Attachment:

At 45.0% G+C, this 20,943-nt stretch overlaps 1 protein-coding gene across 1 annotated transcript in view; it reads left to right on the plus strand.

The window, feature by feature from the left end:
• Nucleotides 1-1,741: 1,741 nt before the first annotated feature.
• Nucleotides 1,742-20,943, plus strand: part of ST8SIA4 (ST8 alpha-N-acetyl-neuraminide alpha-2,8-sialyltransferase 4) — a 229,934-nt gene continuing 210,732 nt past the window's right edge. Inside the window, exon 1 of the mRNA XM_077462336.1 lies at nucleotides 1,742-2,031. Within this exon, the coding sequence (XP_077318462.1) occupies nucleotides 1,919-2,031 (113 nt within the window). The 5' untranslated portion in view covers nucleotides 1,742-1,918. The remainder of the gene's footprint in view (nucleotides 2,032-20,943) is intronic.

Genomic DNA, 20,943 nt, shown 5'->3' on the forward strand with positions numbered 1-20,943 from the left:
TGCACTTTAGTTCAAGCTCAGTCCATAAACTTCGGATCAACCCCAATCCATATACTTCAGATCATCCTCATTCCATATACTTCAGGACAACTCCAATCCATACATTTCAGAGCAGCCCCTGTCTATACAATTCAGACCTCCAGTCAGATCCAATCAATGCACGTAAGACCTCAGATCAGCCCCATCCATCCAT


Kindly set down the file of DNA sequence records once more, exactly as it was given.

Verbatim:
At 45.0% G+C, this 20,943-nt stretch overlaps 1 protein-coding gene across 1 annotated transcript in view; it reads left to right on the plus strand.

The window, feature by feature from the left end:
• Nucleotides 1-1,741: 1,741 nt before the first annotated feature.
• Nucleotides 1,742-20,943, plus strand: part of ST8SIA4 (ST8 alpha-N-acetyl-neuraminide alpha-2,8-sialyltransferase 4) — a 229,934-nt gene continuing 210,732 nt past the window's right edge. Inside the window, exon 1 of the mRNA XM_077462336.1 lies at nucleotides 1,742-2,031. Within this exon, the coding sequence (XP_077318462.1) occupies nucleotides 1,919-2,031 (113 nt within the window). The 5' untranslated portion in view covers nucleotides 1,742-1,918. The remainder of the gene's footprint in view (nucleotides 2,032-20,943) is intronic.

Genomic DNA, 20,943 nt, shown 5'->3' on the forward strand with positions numbered 1-20,943 from the left:
TGCACTTTAGTTCAAGCTCAGTCCATAAACTTCGGATCAACCCCAATCCATATACTTCAGATCATCCTCATTCCATATACTTCAGGACAACTCCAATCCATACATTTCAGAGCAGCCCCTGTCTATACAATTCAGACCTCCAGTCAGATCCAATCAATGCACGTAAGACCTCAGATCAGCCCCATCCATCCAT